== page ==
The title América Tropical conjures images of a romantic paradise replete with lush foliage and exotic birds, yet the mural’s content defies such conventional expectations. Unveiled on the night of October 9, 1932, the expansive (18’ x 82’) mural depicted, among the foliage and birds, a symbolic central figure – a crucified indigenous man. Above his head is a perched eagle, around him the sap-driven jungle breaks apart the ruin of ancient civilizations and in the farthest corner, two soldiers stealthily advance into the scene.
This imagery unleashed a storm of controversy over art and ideology. While many praised the mural for its innovative techniques and allegorical political content, some local civic leaders believed the mural’s theme betrayed the vision of Olvera Street as a docile, folkloric Mexican village. This outrage led to the censorship of the artist through the obliteration of the mural with whitewash. This act of censorship would reverberate for nearly a century.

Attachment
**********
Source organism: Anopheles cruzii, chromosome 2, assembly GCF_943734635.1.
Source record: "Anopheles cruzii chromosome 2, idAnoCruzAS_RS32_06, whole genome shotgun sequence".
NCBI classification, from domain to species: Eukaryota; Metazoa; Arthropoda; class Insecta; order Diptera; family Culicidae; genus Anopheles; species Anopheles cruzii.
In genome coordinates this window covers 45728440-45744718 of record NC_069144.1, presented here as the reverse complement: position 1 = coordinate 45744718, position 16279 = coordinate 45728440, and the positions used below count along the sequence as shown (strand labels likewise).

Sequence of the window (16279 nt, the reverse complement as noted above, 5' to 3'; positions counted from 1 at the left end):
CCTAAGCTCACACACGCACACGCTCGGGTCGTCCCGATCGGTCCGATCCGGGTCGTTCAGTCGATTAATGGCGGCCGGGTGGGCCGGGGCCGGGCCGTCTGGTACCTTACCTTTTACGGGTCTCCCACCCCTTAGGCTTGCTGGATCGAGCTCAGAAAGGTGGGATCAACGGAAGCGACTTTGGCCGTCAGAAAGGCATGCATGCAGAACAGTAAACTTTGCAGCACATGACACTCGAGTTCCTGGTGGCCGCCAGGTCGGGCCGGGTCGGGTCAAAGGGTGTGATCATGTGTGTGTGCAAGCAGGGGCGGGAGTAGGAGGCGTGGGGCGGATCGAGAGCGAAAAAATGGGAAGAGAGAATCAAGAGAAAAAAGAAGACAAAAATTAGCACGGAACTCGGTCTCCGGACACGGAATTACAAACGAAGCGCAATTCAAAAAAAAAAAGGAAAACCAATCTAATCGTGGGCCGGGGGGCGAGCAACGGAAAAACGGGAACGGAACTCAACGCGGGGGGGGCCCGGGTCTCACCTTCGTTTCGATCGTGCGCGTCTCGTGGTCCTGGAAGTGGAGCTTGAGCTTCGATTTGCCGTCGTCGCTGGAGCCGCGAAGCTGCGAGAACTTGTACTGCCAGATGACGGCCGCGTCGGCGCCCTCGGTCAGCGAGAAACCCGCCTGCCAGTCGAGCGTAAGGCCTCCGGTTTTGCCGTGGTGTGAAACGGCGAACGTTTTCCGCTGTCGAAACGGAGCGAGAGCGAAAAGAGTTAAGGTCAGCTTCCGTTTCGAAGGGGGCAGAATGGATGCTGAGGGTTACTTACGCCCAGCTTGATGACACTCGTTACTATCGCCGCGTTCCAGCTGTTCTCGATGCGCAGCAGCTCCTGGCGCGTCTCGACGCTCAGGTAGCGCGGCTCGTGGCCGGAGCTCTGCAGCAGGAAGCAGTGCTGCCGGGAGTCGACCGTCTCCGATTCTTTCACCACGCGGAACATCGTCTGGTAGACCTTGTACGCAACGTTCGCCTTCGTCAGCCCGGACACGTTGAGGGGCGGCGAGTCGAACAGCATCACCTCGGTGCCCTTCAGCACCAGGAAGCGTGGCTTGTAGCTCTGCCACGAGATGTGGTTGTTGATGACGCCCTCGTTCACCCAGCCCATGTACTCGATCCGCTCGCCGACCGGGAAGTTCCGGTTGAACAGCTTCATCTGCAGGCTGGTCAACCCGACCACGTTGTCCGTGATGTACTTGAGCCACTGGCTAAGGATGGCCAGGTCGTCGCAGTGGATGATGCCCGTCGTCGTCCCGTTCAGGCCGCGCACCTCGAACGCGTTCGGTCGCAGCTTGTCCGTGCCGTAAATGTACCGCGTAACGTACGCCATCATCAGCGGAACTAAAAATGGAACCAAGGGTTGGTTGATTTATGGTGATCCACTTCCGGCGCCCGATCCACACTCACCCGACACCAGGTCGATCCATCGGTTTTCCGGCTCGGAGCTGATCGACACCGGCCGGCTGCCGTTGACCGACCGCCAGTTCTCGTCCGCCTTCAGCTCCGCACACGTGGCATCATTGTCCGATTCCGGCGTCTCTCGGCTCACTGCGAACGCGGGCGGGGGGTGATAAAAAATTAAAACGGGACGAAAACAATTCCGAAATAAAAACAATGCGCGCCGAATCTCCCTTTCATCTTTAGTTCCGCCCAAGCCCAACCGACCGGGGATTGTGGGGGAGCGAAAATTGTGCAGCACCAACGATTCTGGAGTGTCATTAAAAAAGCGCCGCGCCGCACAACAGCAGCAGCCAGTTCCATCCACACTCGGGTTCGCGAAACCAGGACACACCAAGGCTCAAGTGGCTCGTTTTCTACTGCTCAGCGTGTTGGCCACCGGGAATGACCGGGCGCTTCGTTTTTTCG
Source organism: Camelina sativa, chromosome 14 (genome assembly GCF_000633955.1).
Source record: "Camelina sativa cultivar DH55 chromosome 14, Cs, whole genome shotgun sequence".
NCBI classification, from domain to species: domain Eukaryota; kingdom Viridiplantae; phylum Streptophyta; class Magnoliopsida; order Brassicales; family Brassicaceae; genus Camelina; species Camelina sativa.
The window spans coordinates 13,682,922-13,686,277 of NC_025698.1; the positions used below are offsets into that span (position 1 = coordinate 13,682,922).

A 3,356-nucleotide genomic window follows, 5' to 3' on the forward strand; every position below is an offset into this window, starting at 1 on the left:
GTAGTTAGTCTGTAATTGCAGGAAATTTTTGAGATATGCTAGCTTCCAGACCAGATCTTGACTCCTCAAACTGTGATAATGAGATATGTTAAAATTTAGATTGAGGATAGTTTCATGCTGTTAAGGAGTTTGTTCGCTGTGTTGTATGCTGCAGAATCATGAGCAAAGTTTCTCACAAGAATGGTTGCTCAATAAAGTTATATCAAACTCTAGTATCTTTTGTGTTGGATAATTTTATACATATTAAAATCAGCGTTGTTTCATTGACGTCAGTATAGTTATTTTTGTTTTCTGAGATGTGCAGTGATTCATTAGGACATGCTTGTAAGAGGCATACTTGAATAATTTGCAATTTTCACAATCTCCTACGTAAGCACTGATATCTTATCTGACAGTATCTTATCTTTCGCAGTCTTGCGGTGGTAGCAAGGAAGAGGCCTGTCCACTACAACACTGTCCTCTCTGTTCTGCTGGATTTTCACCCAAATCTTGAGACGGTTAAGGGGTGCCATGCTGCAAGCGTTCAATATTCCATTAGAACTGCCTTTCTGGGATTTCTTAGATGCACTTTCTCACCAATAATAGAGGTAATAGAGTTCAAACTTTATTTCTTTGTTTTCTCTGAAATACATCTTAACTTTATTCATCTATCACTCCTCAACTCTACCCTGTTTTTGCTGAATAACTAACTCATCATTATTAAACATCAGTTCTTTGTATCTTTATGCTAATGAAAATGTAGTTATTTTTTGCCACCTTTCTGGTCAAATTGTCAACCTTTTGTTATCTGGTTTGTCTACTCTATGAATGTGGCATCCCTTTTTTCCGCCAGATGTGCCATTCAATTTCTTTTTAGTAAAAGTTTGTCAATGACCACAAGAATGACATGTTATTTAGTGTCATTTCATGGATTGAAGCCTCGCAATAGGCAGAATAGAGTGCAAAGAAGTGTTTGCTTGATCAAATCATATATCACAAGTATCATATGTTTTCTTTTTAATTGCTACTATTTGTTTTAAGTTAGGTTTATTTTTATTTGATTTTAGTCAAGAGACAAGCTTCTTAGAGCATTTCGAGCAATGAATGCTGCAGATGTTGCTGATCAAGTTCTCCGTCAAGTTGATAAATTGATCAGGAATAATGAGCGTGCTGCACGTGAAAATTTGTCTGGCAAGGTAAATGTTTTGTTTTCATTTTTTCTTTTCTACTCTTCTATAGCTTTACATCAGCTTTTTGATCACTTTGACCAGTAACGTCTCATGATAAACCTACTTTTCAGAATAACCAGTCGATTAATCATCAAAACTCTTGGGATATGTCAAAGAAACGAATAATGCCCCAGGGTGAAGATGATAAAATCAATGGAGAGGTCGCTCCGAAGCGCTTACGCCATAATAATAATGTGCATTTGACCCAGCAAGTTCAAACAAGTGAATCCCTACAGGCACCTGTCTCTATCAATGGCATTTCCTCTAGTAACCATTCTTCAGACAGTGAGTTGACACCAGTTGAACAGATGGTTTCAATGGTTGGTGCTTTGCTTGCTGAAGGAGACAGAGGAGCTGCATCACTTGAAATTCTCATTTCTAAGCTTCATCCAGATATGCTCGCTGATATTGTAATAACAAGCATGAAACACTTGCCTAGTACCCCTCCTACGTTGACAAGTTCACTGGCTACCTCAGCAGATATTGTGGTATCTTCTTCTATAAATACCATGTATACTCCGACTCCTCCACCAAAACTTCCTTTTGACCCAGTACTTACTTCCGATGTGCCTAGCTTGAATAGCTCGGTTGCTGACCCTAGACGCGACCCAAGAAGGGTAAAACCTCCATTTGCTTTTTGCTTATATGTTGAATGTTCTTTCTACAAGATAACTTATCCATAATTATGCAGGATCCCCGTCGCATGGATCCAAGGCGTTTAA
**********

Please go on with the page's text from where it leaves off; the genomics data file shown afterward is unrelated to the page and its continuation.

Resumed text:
The nearly forgotten masterpiece languished, assaulted by neglect and the elements. During the social turbulence of the 1960s, like a ghostly apparition, the mural gradually began to reappear as the whitewash eroded. The seed that Siqueiros planted germinated into a modern mural movement and flowered thousands of murals throughout the United States, indelibly transforming our visual landscape.